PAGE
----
Hassan said that he saw 10 unexploded submunitions after the attack and that his cousin had destroyed others. Local residents said that Houthi forces had removed unexploded submunitions from the village. Nevertheless, during a visit to the village on July 27, Human Rights Watch found an unexploded M77 DPICM submunition.
Other local residents confirmed the attack and a resident of the neighboring Haradh District said that a villager from Dughayj had brought him an unexploded submunition after the attack.
Al-Hazan Village, Haradh District
Cluster munition rockets hit agricultural land near the village of al-Hazan in the Hayran district, 20 kilometers from the Saudi-Yemeni border, in late May or early June.
One villager said that on the night of the attack he saw flashes from rockets that appeared to have come from the direction of Yemen’s border with Saudi Arabia. Shortly thereafter, he saw multiple flashes in the air above the village, followed by dozens of explosions, “like the sound when you dump a load of rocks from a truck.”
The submunitions fell in farming land belonging to three villages, which have a combined population of about 3,000.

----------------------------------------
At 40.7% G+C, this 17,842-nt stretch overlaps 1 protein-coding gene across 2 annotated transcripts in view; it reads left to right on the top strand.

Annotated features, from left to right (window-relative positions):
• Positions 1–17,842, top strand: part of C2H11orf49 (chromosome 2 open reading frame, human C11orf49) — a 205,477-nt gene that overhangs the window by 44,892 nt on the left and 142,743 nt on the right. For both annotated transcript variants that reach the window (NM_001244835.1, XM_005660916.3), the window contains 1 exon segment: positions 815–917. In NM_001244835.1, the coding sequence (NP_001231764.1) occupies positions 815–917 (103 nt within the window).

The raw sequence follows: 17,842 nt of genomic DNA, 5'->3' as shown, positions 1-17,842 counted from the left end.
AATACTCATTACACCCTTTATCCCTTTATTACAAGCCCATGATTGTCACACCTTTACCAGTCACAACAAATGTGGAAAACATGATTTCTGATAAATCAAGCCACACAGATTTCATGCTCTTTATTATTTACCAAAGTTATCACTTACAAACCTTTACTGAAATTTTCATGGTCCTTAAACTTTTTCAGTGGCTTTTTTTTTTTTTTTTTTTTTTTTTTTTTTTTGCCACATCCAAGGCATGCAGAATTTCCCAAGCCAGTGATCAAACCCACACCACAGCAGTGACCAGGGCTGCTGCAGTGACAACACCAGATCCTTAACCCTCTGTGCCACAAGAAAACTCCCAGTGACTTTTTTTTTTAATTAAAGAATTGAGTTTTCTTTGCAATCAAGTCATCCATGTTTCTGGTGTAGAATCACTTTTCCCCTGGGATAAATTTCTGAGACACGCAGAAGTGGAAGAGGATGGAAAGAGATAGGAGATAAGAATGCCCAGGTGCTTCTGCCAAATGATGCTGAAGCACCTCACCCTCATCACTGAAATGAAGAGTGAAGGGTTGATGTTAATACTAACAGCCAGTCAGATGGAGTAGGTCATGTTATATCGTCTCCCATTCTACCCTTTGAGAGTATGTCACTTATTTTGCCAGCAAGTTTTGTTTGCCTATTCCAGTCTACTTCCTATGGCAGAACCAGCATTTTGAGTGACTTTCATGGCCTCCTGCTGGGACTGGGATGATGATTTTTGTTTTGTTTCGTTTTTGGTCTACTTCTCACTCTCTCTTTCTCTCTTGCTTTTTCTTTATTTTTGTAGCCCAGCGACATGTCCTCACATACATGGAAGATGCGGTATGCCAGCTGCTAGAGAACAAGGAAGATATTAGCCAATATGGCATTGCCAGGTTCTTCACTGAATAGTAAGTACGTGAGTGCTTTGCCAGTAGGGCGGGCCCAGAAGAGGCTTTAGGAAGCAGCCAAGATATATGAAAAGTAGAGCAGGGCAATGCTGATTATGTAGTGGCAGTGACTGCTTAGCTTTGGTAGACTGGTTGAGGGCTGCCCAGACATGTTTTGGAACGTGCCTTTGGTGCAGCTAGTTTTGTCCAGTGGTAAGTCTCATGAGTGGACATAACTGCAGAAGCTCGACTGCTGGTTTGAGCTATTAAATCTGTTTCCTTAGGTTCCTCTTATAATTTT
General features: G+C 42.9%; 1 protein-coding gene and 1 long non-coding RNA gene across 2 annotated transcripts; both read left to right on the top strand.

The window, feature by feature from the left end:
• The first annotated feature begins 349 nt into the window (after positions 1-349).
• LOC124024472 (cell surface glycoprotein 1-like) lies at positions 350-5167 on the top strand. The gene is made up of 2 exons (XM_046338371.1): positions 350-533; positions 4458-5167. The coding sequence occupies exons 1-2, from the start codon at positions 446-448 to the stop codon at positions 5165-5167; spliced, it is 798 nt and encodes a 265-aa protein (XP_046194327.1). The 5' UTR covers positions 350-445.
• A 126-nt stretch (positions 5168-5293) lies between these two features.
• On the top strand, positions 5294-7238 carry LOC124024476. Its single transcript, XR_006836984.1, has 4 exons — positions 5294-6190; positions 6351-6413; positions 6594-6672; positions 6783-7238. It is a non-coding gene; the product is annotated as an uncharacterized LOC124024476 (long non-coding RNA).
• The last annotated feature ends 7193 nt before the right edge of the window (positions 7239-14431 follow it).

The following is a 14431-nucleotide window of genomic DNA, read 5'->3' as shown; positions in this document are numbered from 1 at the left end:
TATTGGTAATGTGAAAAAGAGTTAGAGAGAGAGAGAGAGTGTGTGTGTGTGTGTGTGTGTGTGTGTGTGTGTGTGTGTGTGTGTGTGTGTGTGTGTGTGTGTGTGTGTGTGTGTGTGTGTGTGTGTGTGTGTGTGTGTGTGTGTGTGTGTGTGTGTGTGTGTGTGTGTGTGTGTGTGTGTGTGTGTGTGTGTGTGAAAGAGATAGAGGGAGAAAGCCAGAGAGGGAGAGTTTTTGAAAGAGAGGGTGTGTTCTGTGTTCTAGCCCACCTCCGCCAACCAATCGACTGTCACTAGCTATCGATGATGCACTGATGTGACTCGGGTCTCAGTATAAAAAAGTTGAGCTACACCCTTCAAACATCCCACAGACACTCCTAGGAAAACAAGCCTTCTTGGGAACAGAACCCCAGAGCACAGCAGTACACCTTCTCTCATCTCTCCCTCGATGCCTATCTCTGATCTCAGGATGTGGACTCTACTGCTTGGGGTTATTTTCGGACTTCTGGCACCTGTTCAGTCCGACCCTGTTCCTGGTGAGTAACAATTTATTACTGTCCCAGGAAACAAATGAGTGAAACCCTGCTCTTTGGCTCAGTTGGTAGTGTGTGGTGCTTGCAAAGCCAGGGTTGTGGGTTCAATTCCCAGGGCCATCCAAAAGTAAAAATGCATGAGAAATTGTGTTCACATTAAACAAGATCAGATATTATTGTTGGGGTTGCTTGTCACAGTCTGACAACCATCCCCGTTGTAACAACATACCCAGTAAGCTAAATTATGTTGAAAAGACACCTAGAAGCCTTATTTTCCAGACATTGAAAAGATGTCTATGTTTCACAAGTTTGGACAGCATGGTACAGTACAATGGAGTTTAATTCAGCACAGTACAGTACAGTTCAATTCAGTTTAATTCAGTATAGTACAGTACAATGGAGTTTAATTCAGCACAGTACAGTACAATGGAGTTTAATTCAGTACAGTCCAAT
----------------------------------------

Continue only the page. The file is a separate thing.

The attack injured one man, who had been displaced from another village by the war, in his chest and back, the villagers said. Unexploded submunitions in the fields subsequently detonated after being disturbed and injured three farmers in separate incidents: a 17-year-old was injured in his abdomen, a 70-year-old man in his legs and hand, and a 31-year-old man in his leg.
A farmer showed Human Rights Watch the fields where the submunitions landed, where dozens of small craters remained visible in the soft soil. Human Rights Watch found three unexploded M77 DPICM submunitions, as well as pieces of the white stabilization ribbons from submunitions that had exploded. One submunition was almost completely buried in the sand with only part of the ribbon visible. Another was on a path between two fields with a rope tied to the white ribbon, apparently by someone trying detonate it by yanking on the ribbon.
The presence of unexploded submunitions in the fields is having a negative effect on farmers’ livelihoods, locals said. “We can’t work the fields anymore because of the submunitions,” said Ali Muhammad Gahshor, 52.
Some villagers said that Houthi forces were using a nearby house at the time of the attack and might have been its target.
Bani Kaladah Village, Haradh District
Cluster munition rockets were used in attacks near the village of Bani Kaladah in Haradh District, 5 kilometers west of Haradh and 7 kilometers from the Saudi-Yemeni border, in late April or early May.
One villager said that his brother found 12 unexploded submunitions near their family home when he returned to the village on May 13. The submunitions had landed in the fields, affecting at least 10 farms, the villager said.
The villager sent Human Rights Watch photographs that he said a friend had taken in fields near his house. The photographs showed remnants of at least one M26 rocket and one unexploded M77 DPICM submunition.